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Sensational mackerel fishing
  |  First Published: May 2004



THE HUGE seas whipped up by the low pressure system during May gave our coastline a fair hammering, but the great fishing that followed more than compensated for the lost days on the water.

The shallower reefs normally fire up after big seas and heavy swell, and the shallower reefs around Point Lookout didn’t disappoint. Snapper, spangled emperor and parrot were caught in their usual haunts, which include the Half-Way, 1 Mile and Middle Reefs as well as Boat Rock and The Group. The food chain gets a real kick along in the stirred-up murky water, and floating back lightly-weighted pillies and fresh fleshbaits like mullet and tailor will take the fish. Shallow Tempest has also turned on some action with Maori cod and quality Moses perch added to the list of species.

A couple of charters in the lead up to the full moon in early April saw some sensational mackerel fishing. On the last charter I had a couple of regular clients (Tony and Dawn O’Brien) aboard and the plan was to chase Spanish mackerel on the coffee rocks along Moreton Island. Crossing the South Passage Bar with a 2m swell on it took a lot of patience, but once we got offshore conditions were excellent, with only the swell to worry about. The first stop was the bait grounds in 25m of water just to the north of the bar. After half an hour we had plenty of livebaits including a dozen XOS slimy mackerel, the premier bait for Spanish mackerel.

We headed to Moreton and the coffee rocks in about 12m of water and quickly got two baits into the water. Before I could get a pillie out between the two livies, the TLD20 on the Live Fibre screamed to life. After a couple of good runs Tony boated a good Spaniard of around 12kg.

We reset the baits and it wasn’t long before another livebait got nailed and we boated another Spaniard of around 8kg. We again reset the bait and trolled back along our track to the start point.

We’d trolled for half an hour without another strike and were just about to move when one of the livebaits was crashed. I kept the boat moving while Tony fought the fish, then the pillie on the middle outfit was hit. Dawn was feeling a little worse for wear in the swell so I grabbed the other pillie rod. Just as I picked it up the third rod buckled over as the livebait was slammed. For the next five minutes it was chaos as three Spaniards galloped all over the ocean. We managed to boat all three fish, which was a great effort; you’d usually expect to lose a fish for one reason or another. The Spaniards weren’t huge fish at around 8kg, but they still gave a great account for themselves.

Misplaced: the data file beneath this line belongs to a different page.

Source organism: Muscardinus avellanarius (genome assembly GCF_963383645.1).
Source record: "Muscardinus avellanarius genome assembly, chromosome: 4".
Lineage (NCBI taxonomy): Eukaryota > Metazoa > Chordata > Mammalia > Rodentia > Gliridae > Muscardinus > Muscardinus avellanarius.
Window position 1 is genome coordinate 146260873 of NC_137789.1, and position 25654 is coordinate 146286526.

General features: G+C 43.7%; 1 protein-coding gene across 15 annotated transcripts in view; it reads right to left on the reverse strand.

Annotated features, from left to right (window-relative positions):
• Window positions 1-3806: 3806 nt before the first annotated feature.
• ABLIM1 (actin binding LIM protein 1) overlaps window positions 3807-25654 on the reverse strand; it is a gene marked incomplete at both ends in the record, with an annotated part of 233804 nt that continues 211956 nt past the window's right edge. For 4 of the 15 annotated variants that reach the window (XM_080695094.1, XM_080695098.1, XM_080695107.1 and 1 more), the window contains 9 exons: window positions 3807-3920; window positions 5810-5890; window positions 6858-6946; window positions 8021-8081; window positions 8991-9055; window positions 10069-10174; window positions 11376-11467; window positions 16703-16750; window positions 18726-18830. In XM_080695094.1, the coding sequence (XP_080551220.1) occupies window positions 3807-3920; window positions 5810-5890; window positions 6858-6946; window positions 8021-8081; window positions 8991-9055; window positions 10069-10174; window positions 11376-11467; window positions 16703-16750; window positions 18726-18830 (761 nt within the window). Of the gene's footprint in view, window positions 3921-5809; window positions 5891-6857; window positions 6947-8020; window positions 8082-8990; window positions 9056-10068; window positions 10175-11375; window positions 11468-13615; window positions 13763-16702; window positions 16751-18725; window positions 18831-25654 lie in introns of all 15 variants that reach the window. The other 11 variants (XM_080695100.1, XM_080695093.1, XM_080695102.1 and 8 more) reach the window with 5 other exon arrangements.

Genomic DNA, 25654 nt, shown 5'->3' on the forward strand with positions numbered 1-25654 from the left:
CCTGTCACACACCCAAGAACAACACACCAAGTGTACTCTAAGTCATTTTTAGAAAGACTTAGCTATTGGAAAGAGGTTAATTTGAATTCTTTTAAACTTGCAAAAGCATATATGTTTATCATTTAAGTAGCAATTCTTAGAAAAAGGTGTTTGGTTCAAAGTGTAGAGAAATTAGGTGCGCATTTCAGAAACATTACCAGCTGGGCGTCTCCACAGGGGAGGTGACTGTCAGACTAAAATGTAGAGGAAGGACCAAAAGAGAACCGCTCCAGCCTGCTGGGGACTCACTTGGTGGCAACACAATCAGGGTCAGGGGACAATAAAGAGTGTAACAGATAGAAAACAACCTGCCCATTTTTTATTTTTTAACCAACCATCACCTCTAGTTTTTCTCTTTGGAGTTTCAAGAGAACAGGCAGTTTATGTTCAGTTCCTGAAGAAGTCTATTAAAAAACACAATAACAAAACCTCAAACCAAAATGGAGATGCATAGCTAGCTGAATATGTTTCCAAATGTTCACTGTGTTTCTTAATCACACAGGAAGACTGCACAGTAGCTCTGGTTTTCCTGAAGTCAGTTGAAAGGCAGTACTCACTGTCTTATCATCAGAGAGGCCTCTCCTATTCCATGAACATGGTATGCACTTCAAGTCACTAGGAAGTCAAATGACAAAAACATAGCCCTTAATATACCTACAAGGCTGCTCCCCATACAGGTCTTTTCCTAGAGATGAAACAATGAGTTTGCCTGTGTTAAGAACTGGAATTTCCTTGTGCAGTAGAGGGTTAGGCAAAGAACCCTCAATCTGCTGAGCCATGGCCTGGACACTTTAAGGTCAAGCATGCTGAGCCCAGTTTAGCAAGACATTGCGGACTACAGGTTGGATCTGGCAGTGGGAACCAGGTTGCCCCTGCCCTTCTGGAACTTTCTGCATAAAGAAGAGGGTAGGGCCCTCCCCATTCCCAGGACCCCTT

We decided to try another bit of reef to the north of Mount Tempest chasing larger fish, but could only manage a few more 8kg models. With our bag limit reached we called it quits.

Instead of going back through the South Passage Bar in the middle of the run-out tide with a couple of metres of swell on top, we took the scenic route around Cape Moreton and back to Manly after a great morning’s fishing.

Even though the fishing after a big blow is pretty good, it’s wise to give the coastal bars a few days to settle down before taking them on. No one is infallible, and no matter how good a skipper you think you are it’s just not worth having a swim for the sake of a few fish. A few dive operations learnt this lesson recently, with boats going over on the South Passage and the Tweed bars.

Dolphinfish are being caught at the Wave Rider Beacon off Point Lookout, and May should see bottom fish numbers on the increase as we start to come into the cooler months. May will also see large Spanish mackerel and wahoo caught anglers chasing pelagics.

The first of the big local competitions is nearly upon us again, with the Toyota Fraser Island Fishing Expo on May 22-28. I can’t wait to get back on Fraser to catch up with mates for a cold beer and to experience again the great fishing to be had. Just getting to Fraser with the larger boat is an effort in itself, but the attraction of doing battle with large red emperor and snapper makes it all worthwhile.

Until next month, enjoy your fishing. If you’d like to join me on a charter (maximum 4 persons) contact me at Outlaw Charters on 0418 738 750 or (07) 3822 9527.

1) Bronc with a coffee rocks Spaniard from a recent charter.

2) Col Bennet with a spotted mackerel from the coffee rocks.

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